eShopNintendo SwitchReviews

Wonder Boy: The Dragon’s Trap Review

I went into “The Dragon’s Trap” with no expectations as to what the game would be or what I would be doing. I personally enjoy doing that. In fact, when I made the decision to get this title I didn’t even know it was a remake of a 1989 title of the same name for the Sega Master System. Even though I will cover this a little more in depth later, it really drove home the idea that if a remake is done well it can completely resurrect a game series that many of us had possibly lost to time, never knowing what we were missing out on.

That said, if I’m going to pay $60 for a game, I want to know everything I can find out about it before I shell out that kind of money. I want to make sure the developers deserve my hard-earned cash. So I will scour the Interwebs and find everything I can about a title. However, when I’m going to be spending less on a game, then I start to wonder why it’s cheaper. It’s like buying a car. I don’t want to pay a lot for a car, but when one is less expensive I wonder what’s wrong with it. We are a fickle species. But the reality is that we have a budget and finding a diamond in the rough is what we all want. Is Wonder Boy: The Dragon’s Trap that diamond?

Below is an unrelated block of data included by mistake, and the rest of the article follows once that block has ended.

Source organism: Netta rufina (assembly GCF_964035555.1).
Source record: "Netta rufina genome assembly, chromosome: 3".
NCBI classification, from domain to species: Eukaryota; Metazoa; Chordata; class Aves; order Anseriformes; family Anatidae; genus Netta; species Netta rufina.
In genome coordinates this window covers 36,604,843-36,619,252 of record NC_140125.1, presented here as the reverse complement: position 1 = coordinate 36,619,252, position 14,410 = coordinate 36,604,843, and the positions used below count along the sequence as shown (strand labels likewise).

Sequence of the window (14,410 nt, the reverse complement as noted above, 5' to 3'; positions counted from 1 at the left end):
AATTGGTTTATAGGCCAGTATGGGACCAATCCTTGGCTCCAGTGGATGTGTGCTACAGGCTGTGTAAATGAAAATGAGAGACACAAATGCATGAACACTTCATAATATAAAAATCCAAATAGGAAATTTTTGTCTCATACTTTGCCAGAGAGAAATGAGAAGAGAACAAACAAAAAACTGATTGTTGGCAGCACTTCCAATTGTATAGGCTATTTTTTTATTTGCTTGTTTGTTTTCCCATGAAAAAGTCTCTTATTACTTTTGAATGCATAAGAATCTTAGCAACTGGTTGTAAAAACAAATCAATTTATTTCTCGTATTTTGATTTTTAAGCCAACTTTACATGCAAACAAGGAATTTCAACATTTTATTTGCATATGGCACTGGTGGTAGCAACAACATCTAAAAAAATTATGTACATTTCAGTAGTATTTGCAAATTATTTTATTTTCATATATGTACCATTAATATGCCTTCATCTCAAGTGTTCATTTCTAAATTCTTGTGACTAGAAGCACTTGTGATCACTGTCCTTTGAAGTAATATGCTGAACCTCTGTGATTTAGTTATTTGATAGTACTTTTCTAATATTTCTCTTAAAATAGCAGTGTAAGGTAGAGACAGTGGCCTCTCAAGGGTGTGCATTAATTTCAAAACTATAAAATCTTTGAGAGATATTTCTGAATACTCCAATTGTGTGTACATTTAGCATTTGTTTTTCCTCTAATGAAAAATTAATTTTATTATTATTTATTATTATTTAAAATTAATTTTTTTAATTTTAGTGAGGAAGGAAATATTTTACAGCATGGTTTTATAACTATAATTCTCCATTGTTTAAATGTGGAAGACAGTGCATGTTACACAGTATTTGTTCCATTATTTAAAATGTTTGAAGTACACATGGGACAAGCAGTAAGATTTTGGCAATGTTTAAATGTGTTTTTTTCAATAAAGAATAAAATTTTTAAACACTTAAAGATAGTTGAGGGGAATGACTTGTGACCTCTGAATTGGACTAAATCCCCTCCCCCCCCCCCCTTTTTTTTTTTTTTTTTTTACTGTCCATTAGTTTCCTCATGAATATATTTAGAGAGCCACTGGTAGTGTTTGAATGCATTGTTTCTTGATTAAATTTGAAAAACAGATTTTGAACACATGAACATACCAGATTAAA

Wonder Boy is a platform game set in a beautifully animated two dimensional world. I have always been a fan of hand-drawn character styles. I just think it looks cool. It may go back to when I was a kid thinking how awesome it would be to be able to play a video game that looks as good as the animated shows I watched on television. While our games do look immensely better than those cartoons, they are 3D rendered geometric objects. There is something special about the art in this title. They even give you the ability, with your ZL and ZR buttons, to switch the view between 1989 and 2017, sort of like our very own Warp Zone section on Nintendo Times! But this really is an extremely interesting feature that I haven’t seen implemented in a game before. We see these beautiful landscapes with a shipwreck in the background and we may think to ourselves, hey, I wonder what this looked like before. So, with the click of a button you see the blue backdrop with really no detail and certainly no clue that there could be a ship back there. This feature really drove home my appreciation for what a labor of love this must have been for the development team. They went all out and really created something completely new from something old.